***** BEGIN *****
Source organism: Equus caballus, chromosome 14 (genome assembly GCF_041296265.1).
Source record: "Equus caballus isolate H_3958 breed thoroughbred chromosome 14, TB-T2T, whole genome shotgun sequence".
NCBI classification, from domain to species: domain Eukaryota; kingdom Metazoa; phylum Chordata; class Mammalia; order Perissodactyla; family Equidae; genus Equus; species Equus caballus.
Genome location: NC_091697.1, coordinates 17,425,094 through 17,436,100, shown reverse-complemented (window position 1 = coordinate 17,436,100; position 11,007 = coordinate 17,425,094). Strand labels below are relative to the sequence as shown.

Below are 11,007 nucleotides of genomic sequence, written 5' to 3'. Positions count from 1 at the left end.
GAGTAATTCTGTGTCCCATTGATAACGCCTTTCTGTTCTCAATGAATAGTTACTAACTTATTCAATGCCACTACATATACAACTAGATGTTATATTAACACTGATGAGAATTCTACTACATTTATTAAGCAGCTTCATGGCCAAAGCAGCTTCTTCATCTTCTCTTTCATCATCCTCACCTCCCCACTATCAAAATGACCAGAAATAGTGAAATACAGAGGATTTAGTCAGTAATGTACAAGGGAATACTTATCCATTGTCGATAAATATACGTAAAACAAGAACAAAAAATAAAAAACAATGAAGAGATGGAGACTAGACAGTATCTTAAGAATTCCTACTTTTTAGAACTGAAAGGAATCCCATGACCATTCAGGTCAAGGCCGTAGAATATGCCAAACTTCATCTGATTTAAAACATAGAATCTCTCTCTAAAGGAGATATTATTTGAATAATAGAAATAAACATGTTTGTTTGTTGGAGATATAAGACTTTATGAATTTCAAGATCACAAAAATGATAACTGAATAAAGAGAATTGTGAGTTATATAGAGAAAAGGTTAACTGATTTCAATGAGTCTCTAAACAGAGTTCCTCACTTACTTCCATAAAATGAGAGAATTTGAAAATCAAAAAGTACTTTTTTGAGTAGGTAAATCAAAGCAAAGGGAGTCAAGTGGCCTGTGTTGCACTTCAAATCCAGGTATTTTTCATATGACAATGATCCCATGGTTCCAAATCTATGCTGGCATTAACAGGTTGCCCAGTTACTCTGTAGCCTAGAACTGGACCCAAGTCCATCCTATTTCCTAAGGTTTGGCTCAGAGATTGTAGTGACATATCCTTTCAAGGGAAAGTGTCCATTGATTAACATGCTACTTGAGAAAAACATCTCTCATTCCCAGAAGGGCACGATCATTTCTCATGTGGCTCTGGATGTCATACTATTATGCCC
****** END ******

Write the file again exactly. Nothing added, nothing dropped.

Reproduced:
Source organism: Equus caballus, chromosome 14 (genome assembly GCF_041296265.1).
Source record: "Equus caballus isolate H_3958 breed thoroughbred chromosome 14, TB-T2T, whole genome shotgun sequence".
NCBI classification, from domain to species: domain Eukaryota; kingdom Metazoa; phylum Chordata; class Mammalia; order Perissodactyla; family Equidae; genus Equus; species Equus caballus.
Genome location: NC_091697.1, coordinates 17,425,094 through 17,436,100, shown reverse-complemented (window position 1 = coordinate 17,436,100; position 11,007 = coordinate 17,425,094). Strand labels below are relative to the sequence as shown.

Below are 11,007 nucleotides of genomic sequence, written 5' to 3'. Positions count from 1 at the left end.
GAGTAATTCTGTGTCCCATTGATAACGCCTTTCTGTTCTCAATGAATAGTTACTAACTTATTCAATGCCACTACATATACAACTAGATGTTATATTAACACTGATGAGAATTCTACTACATTTATTAAGCAGCTTCATGGCCAAAGCAGCTTCTTCATCTTCTCTTTCATCATCCTCACCTCCCCACTATCAAAATGACCAGAAATAGTGAAATACAGAGGATTTAGTCAGTAATGTACAAGGGAATACTTATCCATTGTCGATAAATATACGTAAAACAAGAACAAAAAATAAAAAACAATGAAGAGATGGAGACTAGACAGTATCTTAAGAATTCCTACTTTTTAGAACTGAAAGGAATCCCATGACCATTCAGGTCAAGGCCGTAGAATATGCCAAACTTCATCTGATTTAAAACATAGAATCTCTCTCTAAAGGAGATATTATTTGAATAATAGAAATAAACATGTTTGTTTGTTGGAGATATAAGACTTTATGAATTTCAAGATCACAAAAATGATAACTGAATAAAGAGAATTGTGAGTTATATAGAGAAAAGGTTAACTGATTTCAATGAGTCTCTAAACAGAGTTCCTCACTTACTTCCATAAAATGAGAGAATTTGAAAATCAAAAAGTACTTTTTTGAGTAGGTAAATCAAAGCAAAGGGAGTCAAGTGGCCTGTGTTGCACTTCAAATCCAGGTATTTTTCATATGACAATGATCCCATGGTTCCAAATCTATGCTGGCATTAACAGGTTGCCCAGTTACTCTGTAGCCTAGAACTGGACCCAAGTCCATCCTATTTCCTAAGGTTTGGCTCAGAGATTGTAGTGACATATCCTTTCAAGGGAAAGTGTCCATTGATTAACATGCTACTTGAGAAAAACATCTCTCATTCCCAGAAGGGCACGATCATTTCTCATGTGGCTCTGGATGTCATACTATTATGCCC